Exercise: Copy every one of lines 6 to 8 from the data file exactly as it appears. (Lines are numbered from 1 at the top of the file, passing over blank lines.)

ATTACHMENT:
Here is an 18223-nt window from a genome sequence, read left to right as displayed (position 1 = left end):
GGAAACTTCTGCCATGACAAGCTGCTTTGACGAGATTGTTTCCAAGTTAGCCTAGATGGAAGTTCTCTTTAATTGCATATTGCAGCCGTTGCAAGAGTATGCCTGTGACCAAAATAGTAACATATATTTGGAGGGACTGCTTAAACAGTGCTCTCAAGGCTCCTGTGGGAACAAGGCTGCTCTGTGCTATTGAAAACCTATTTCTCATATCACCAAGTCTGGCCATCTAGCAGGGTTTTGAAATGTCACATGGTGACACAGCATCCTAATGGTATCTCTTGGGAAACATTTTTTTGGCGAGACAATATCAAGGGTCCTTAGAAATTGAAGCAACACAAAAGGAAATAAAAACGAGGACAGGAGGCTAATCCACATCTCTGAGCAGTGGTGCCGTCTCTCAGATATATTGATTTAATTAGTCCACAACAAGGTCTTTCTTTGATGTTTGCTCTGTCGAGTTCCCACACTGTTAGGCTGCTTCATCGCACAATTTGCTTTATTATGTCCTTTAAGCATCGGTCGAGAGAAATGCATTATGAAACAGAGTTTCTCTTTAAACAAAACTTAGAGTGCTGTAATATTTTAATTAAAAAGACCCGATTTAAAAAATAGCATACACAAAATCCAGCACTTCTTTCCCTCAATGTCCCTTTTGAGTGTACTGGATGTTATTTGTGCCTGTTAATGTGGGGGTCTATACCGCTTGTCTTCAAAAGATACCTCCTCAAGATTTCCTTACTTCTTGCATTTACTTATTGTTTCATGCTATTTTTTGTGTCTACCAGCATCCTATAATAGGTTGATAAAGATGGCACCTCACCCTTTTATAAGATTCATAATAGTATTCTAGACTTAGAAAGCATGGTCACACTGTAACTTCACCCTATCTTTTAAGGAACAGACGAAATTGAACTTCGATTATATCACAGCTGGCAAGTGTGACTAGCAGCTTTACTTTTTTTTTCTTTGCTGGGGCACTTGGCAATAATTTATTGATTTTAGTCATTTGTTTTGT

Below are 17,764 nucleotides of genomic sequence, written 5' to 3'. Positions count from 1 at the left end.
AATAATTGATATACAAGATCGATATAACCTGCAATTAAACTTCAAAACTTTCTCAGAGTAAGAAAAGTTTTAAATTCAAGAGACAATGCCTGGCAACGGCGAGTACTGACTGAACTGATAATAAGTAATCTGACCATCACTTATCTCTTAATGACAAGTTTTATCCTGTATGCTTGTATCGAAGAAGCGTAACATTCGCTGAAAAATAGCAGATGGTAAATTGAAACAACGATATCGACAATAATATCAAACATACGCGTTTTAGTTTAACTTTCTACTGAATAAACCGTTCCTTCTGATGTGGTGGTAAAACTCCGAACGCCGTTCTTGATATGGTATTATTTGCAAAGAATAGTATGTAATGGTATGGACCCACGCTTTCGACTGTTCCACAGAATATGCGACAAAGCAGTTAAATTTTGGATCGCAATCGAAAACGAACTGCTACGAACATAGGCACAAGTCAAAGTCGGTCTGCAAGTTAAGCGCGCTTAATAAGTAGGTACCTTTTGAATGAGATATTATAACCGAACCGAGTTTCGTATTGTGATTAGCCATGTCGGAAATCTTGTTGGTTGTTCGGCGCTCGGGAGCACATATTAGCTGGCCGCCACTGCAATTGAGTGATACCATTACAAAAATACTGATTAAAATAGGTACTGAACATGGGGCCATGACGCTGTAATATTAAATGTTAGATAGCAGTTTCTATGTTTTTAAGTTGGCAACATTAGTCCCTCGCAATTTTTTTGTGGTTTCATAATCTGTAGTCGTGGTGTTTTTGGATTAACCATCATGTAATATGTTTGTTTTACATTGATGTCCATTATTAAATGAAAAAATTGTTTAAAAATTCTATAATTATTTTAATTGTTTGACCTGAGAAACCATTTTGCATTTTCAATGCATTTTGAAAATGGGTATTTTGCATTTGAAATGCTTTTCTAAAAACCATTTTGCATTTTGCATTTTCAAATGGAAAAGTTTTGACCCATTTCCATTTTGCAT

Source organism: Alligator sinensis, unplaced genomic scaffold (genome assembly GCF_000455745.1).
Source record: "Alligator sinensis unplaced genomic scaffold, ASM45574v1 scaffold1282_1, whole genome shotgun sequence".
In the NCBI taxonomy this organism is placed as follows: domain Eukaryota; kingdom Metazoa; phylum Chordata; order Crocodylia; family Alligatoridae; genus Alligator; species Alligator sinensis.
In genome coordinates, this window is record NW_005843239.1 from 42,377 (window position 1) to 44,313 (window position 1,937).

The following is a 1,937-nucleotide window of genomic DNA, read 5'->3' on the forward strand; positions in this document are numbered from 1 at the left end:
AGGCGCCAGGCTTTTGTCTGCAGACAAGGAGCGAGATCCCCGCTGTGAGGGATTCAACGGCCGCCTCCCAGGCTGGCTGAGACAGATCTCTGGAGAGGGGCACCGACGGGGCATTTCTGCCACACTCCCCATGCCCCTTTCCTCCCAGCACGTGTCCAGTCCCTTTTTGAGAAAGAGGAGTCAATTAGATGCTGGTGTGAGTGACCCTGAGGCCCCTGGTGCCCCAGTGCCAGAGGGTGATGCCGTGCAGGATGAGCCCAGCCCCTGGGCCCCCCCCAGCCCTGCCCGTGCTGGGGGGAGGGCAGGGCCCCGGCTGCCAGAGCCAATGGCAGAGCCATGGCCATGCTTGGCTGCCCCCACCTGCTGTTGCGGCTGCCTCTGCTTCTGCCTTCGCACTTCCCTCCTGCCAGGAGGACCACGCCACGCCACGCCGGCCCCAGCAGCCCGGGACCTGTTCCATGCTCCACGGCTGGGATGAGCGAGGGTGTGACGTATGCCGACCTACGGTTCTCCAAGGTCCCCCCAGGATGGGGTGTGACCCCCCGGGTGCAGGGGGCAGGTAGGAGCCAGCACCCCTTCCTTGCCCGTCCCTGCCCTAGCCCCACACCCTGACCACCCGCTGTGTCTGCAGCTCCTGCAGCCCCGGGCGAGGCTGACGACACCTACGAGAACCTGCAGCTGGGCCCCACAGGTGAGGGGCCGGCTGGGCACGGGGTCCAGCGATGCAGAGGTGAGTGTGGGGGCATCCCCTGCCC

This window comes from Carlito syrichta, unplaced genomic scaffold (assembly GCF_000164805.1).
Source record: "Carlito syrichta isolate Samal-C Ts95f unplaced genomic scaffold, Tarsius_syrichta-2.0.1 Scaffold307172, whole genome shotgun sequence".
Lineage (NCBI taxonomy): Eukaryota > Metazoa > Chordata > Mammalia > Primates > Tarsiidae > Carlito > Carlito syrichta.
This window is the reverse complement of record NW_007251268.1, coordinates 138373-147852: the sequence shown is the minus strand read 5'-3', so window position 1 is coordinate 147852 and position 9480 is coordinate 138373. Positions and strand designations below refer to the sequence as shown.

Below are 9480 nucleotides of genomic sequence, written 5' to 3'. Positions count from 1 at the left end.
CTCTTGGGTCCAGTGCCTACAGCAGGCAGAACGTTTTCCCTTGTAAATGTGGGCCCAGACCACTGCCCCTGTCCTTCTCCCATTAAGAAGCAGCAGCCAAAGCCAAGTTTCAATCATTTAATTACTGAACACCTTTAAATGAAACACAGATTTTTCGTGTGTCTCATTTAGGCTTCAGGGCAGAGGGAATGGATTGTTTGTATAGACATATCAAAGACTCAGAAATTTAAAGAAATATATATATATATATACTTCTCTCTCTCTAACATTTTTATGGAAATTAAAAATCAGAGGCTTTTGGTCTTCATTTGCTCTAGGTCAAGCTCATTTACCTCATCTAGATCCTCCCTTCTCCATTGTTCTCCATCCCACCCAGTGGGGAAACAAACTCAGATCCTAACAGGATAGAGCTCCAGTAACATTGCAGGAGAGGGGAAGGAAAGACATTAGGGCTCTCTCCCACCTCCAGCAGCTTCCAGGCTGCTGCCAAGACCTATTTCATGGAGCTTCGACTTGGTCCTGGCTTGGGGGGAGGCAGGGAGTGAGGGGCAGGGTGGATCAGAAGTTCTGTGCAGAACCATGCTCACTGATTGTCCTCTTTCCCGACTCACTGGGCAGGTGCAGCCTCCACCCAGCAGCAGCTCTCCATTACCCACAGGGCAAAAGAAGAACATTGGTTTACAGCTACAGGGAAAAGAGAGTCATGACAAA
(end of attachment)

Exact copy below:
Source record: "Alligator sinensis unplaced genomic scaffold, ASM45574v1 scaffold1282_1, whole genome shotgun sequence".
In the NCBI taxonomy this organism is placed as follows: domain Eukaryota; kingdom Metazoa; phylum Chordata; order Crocodylia; family Alligatoridae; genus Alligator; species Alligator sinensis.
In genome coordinates, this window is record NW_005843239.1 from 42,377 (window position 1) to 44,313 (window position 1,937).